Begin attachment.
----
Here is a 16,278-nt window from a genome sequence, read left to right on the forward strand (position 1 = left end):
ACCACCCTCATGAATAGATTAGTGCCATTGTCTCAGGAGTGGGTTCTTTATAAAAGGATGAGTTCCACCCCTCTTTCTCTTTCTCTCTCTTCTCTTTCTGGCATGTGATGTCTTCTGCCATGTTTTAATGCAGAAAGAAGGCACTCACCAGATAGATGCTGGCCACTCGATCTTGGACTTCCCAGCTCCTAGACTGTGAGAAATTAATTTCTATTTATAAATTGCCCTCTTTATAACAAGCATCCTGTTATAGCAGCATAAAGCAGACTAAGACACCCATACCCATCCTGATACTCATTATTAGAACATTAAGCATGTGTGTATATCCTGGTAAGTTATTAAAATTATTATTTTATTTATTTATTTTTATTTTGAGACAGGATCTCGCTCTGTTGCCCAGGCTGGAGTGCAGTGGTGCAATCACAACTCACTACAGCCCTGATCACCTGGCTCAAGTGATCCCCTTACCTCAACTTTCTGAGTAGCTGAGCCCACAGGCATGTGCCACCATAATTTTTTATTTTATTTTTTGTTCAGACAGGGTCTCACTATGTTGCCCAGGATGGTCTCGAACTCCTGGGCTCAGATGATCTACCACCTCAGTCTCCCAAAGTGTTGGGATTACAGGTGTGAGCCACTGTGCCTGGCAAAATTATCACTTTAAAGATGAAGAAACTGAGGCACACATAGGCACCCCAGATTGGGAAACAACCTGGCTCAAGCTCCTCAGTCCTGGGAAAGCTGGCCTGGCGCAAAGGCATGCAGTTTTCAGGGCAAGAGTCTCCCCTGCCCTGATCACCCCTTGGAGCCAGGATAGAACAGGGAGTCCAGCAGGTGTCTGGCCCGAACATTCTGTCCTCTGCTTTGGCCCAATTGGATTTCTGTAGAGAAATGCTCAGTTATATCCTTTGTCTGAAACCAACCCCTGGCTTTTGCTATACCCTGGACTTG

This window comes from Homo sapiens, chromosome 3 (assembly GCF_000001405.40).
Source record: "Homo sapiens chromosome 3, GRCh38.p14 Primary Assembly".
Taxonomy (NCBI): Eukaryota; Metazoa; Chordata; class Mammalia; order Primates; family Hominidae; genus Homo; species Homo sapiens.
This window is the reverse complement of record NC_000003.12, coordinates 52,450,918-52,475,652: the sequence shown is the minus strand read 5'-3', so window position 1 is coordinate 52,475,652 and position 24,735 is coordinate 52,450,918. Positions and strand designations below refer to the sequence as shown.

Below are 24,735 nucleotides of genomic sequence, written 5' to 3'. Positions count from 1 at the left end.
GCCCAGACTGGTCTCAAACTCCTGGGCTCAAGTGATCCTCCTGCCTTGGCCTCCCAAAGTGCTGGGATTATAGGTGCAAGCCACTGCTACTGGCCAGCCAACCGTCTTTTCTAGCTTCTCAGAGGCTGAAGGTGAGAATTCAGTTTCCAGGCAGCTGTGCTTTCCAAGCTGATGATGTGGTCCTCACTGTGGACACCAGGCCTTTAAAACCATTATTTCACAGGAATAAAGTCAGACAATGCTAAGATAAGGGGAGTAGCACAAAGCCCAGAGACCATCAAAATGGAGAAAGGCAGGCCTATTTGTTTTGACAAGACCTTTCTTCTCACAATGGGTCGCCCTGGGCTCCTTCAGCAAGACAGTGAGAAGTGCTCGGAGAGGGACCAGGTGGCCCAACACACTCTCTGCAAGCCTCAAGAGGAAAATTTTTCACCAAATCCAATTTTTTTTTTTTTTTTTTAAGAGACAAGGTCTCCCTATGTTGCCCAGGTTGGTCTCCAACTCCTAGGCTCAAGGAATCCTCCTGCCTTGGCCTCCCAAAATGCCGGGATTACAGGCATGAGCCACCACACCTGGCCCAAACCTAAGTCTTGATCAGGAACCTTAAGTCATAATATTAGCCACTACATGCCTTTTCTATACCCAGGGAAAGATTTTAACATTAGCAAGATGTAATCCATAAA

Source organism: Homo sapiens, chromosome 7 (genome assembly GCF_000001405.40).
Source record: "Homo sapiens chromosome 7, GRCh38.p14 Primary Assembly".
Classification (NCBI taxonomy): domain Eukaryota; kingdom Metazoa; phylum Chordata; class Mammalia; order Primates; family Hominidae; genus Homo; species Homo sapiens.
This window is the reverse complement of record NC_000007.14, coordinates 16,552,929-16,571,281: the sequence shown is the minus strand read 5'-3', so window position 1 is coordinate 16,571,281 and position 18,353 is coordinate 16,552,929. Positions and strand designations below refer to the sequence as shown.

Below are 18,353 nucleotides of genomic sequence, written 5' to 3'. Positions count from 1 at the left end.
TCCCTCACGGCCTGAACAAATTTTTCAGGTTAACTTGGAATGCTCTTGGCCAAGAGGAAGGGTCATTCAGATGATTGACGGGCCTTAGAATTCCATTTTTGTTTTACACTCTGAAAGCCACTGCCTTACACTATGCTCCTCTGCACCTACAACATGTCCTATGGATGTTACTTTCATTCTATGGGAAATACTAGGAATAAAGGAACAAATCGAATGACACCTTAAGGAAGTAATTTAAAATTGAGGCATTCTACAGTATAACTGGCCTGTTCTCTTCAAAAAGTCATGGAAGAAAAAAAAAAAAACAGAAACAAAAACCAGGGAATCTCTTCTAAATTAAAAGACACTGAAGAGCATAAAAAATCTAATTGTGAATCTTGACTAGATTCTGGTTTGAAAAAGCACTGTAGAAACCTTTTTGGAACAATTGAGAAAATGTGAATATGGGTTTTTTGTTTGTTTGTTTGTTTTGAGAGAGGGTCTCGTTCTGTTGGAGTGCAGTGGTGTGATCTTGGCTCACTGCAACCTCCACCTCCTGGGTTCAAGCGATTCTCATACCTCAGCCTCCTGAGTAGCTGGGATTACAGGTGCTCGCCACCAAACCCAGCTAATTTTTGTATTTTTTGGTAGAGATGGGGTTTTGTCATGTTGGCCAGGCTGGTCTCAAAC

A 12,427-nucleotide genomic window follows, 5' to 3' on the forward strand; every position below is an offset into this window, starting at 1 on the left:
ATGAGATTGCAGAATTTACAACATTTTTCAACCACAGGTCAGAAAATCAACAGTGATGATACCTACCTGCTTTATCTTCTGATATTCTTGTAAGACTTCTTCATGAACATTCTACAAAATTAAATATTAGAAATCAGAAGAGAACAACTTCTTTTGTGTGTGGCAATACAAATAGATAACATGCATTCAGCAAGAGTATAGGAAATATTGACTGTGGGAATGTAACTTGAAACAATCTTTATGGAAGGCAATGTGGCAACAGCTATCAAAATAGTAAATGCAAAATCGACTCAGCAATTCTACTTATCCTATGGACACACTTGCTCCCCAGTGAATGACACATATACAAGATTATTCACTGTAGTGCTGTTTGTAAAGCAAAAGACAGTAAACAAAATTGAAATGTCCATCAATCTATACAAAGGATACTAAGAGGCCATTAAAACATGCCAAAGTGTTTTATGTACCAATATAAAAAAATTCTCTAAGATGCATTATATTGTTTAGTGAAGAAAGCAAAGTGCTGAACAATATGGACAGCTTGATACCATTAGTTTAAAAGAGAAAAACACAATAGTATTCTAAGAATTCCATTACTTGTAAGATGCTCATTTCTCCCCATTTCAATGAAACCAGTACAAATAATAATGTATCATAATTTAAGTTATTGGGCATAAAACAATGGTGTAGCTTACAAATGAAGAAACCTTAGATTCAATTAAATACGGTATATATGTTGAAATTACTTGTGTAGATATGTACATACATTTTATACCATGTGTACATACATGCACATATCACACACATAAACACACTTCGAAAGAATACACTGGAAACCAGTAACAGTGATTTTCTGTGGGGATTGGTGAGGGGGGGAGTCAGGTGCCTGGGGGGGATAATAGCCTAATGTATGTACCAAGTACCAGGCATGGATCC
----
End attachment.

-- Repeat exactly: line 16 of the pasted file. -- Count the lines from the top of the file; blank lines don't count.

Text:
ATGAGATTGCAGAATTTACAACATTTTTCAACCACAGGTCAGAAAATCAACAGTGATGATACCTACCTGCTTTATCTTCTGATATTCTTGTAAGACTTCTTCATGAACATTCTACAAAATTAAATATTAGAAATCAGAAGAGAACAACTTCTTTTGTGTGTGGCAATACAAATAGATAACATGCATTCAGCAAGAGTATAGGAAATATTGACTGTGGGAATGTAACTTGAAACAATCTTTATGGAAGGCAATGTGGCAACAGCTATCAAAATAGTAAATGCAAAATCGACTCAGCAATTCTACTTATCCTATGGACACACTTGCTCCCCAGTGAATGACACATATACAAGATTATTCACTGTAGTGCTGTTTGTAAAGCAAAAGACAGTAAACAAAATTGAAATGTCCATCAATCTATACAAAGGATACTAAGAGGCCATTAAAACATGCCAAAGTGTTTTATGTACCAATATAAAAAAATTCTCTAAGATGCATTATATTGTTTAGTGAAGAAAGCAAAGTGCTGAACAATATGGACAGCTTGATACCATTAGTTTAAAAGAGAAAAACACAATAGTATTCTAAGAATTCCATTACTTGTAAGATGCTCATTTCTCCCCATTTCAATGAAACCAGTACAAATAATAATGTATCATAATTTAAGTTATTGGGCATAAAACAATGGTGTAGCTTACAAATGAAGAAACCTTAGATTCAATTAAATACGGTATATATGTTGAAATTACTTGTGTAGATATGTACATACATTTTATACCATGTGTACATACATGCACATATCACACACATAAACACACTTCGAAAGAATACACTGGAAACCAGTAACAGTGATTTTCTGTGGGGATTGGTGAGGGGGGGAGTCAGGTGCCTGGGGGGGATAATAGCCTAATGTATGTACCAAGTACCAGGCATGGATCC